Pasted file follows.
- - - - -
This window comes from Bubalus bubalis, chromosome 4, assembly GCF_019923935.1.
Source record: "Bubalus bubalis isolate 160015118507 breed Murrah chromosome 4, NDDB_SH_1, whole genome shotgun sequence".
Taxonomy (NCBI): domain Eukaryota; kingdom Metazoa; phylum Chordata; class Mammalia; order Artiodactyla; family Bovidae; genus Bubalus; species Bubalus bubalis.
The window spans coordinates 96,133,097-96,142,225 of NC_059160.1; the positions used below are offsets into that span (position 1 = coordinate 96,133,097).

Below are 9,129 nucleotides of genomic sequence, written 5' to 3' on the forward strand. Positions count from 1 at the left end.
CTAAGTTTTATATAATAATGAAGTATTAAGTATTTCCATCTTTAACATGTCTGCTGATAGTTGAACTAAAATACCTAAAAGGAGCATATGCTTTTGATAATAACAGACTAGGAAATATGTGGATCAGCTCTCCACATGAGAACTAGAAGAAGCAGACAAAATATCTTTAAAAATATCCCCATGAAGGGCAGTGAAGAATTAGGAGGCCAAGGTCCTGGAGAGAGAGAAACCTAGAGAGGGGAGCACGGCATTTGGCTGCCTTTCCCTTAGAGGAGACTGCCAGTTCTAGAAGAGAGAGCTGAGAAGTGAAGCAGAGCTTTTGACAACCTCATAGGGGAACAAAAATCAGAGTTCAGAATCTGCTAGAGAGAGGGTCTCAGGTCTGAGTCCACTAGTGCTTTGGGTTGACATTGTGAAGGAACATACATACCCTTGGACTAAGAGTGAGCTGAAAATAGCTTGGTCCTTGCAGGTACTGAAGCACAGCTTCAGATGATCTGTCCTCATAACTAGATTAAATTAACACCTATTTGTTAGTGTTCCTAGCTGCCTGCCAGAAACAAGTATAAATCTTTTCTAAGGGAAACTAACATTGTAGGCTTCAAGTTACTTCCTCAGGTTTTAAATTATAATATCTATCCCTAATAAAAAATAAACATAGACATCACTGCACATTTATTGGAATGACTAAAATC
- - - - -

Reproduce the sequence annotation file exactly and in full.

This window comes from Bubalus bubalis, chromosome 4, assembly GCF_019923935.1.
Source record: "Bubalus bubalis isolate 160015118507 breed Murrah chromosome 4, NDDB_SH_1, whole genome shotgun sequence".
Taxonomy (NCBI): domain Eukaryota; kingdom Metazoa; phylum Chordata; class Mammalia; order Artiodactyla; family Bovidae; genus Bubalus; species Bubalus bubalis.
The window spans coordinates 96,133,097-96,142,225 of NC_059160.1; the positions used below are offsets into that span (position 1 = coordinate 96,133,097).

Below are 9,129 nucleotides of genomic sequence, written 5' to 3' on the forward strand. Positions count from 1 at the left end.
CTAAGTTTTATATAATAATGAAGTATTAAGTATTTCCATCTTTAACATGTCTGCTGATAGTTGAACTAAAATACCTAAAAGGAGCATATGCTTTTGATAATAACAGACTAGGAAATATGTGGATCAGCTCTCCACATGAGAACTAGAAGAAGCAGACAAAATATCTTTAAAAATATCCCCATGAAGGGCAGTGAAGAATTAGGAGGCCAAGGTCCTGGAGAGAGAGAAACCTAGAGAGGGGAGCACGGCATTTGGCTGCCTTTCCCTTAGAGGAGACTGCCAGTTCTAGAAGAGAGAGCTGAGAAGTGAAGCAGAGCTTTTGACAACCTCATAGGGGAACAAAAATCAGAGTTCAGAATCTGCTAGAGAGAGGGTCTCAGGTCTGAGTCCACTAGTGCTTTGGGTTGACATTGTGAAGGAACATACATACCCTTGGACTAAGAGTGAGCTGAAAATAGCTTGGTCCTTGCAGGTACTGAAGCACAGCTTCAGATGATCTGTCCTCATAACTAGATTAAATTAACACCTATTTGTTAGTGTTCCTAGCTGCCTGCCAGAAACAAGTATAAATCTTTTCTAAGGGAAACTAACATTGTAGGCTTCAAGTTACTTCCTCAGGTTTTAAATTATAATATCTATCCCTAATAAAAAATAAACATAGACATCACTGCACATTTATTGGAATGACTAAAATC